Last month, I celebrated my 10-year anniversary as the director of the Midwest Independent Booksellers Association. Ten years ago, I didn’t know my job existed, much less that it was part of this extraordinary industry where values are a commodity and competitors are friends. I’m grateful every day to work alongside the passionate and creative people who believe bookstores are community sanctuaries.
It’s fitting to experience this personal milestone at the same time MIBA is beginning its 40th year. It’s a time for reflection in so many ways. The pandemic is still gripping the world and not allowing any of us to get back to “normal.” In a prescient move, Bookshop opened in January, giving many stores without e-commerce an opportunity to keep selling books as state mandates forced their doors to close. Penguin Random House bought Simon & Schuster and we wait to see how it will unfold. BookExpo is no longer, while Publishers Weekly and Edelweiss have announced their own virtual and online gatherings in its place. Moon Palace Books is still boarded up after the uprising protesting the murder of George Floyd. Most recently, we are shocked and angered that a disinformation-fueled insurrection so easily overtook the nation’s capital.
As we make plans to celebrate our 40th anniversary, every moment will be tinged with sadness due to the catastrophic loss of “the Uncles” during the uprising after George Floyd’s death. Uncle Hugo’s and Uncle Edgar’s Bookstores, owned by Don Blyly, who founded MIBA in 1981, were burned to the ground, along with the unquantifiable treasure trove of books inside.
Despite all the loss, uncertainty, and fear, there’s still good news. During challenging times, we rise up together and collectively reaffirm our values. Many bookstores have had a successful year, and many more are reporting they had the best holiday in history. As of today, Bookshop is on its way to raising 11 million dollars for independent bookstores, an astonishing number having been in operation for just one year.
Whether or not sales were up, down, or flat, independent bookstores worked tirelessly to keep their bright light shining at a time when it feels like we need them more than ever--and I don’t say that lightly. We always need bookstores, but in a year when we were confined to our homes, disinformation flared, Amazon deprioritized books, and our country desperately needed to read about antiracism, bookstores were there for us as an unwavering refuge in the storm.
I'd like to say thank you to booksellers and everyone in the industry who reinvented their work again and again. Each book we bought felt like one more brick laid on the path to a better world.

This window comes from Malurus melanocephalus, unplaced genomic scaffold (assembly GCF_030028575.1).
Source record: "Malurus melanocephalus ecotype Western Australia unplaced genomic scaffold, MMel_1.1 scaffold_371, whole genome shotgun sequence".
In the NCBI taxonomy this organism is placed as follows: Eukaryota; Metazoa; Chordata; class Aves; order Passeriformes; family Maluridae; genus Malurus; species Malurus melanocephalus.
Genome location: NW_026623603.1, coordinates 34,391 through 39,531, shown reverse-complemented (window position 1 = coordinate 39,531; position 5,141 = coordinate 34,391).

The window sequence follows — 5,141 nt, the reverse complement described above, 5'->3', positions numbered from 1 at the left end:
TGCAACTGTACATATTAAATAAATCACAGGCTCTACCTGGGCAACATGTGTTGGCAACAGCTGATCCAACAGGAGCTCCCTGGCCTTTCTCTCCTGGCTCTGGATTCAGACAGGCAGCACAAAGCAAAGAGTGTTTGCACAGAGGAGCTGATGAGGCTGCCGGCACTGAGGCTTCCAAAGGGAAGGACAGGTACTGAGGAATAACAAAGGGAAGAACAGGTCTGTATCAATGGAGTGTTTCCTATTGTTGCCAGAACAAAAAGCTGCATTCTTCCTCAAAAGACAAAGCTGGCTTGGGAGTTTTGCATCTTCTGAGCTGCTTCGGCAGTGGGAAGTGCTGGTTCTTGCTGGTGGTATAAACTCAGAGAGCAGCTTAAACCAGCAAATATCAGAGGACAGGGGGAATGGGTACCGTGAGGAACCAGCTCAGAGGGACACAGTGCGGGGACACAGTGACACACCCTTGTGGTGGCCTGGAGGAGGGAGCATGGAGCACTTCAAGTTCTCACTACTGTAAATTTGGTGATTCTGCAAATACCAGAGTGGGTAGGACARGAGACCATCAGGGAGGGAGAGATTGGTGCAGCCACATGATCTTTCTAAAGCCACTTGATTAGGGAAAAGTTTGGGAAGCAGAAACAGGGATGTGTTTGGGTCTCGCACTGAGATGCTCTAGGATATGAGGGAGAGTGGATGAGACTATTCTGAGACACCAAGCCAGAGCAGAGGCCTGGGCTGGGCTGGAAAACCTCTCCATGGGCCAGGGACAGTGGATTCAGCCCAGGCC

As we head into 2021, we invite you to celebrate our 40th anniversary with us throughout the year. We'll look back on our history and reflect on the future, giving you opportunities to submit your photos and memories, donate to industry causes, and join us for some new programming. Plans will be rolled out in the weeks and months ahead, so please stay tuned for more information. Please make a note of your favorite MIBA memories, historical tidbits, and favorite pictures of bookseller gatherings! We want it all.
We'd like to make a special note of the contribution of Don Blyly, who founded MIBA in 1981. Don Blyly is the owner of Uncle Hugo and Uncle Edgar's, which were burned to the ground during the uprising following the protests after the murder of George Floyd. To contribute, you can donate to his crowdfunding campaign to help Don in his future endeavors.
Here's the origins of our association, which Don shared with us.
"In the summer of 1980, ABA put together a workshop in Chicago on organizing regional bookseller organizations. At that time, I owned Uncle Hugo’s Science Fiction Bookstore and Books Galore, a full-line shopping mall store. I was the only person from Minnesota who went. When I came back from the workshop, I called other local bookstores to get them interested, but didn’t find a lot of enthusiasm. I also talked up the idea with the local sales reps, and they were all very enthusiastic about the idea, and they suggested that it would be better if they pushed the idea on other bookstore owners, rather than having the idea come from a competitor. Cissy Tiernan (who was then the Ballantine rep), Wayne Farr (who was then the Harper rep), and Ray Jay (who was then the Pocket Book rep) talked up the idea with all the independent bookstore owners they sold to, and we had an organizational meeting in the fall of 1980 at the Lincoln Deli that used to be in St. Louis Park just across the border from Minneapolis. Bookstore owners from several local stores, one from Duluth, and one from Iowa showed up, and we all agreed to start the Upper Midwest Booksellers Association. We incorporated in 1981, filed nonprofit paperwork with IRS in 1981, and held our first trade show in the fall of 1981."
Through good times and bad, cheers to everyone in the book world for working so tirelessly to further the industry we believe in.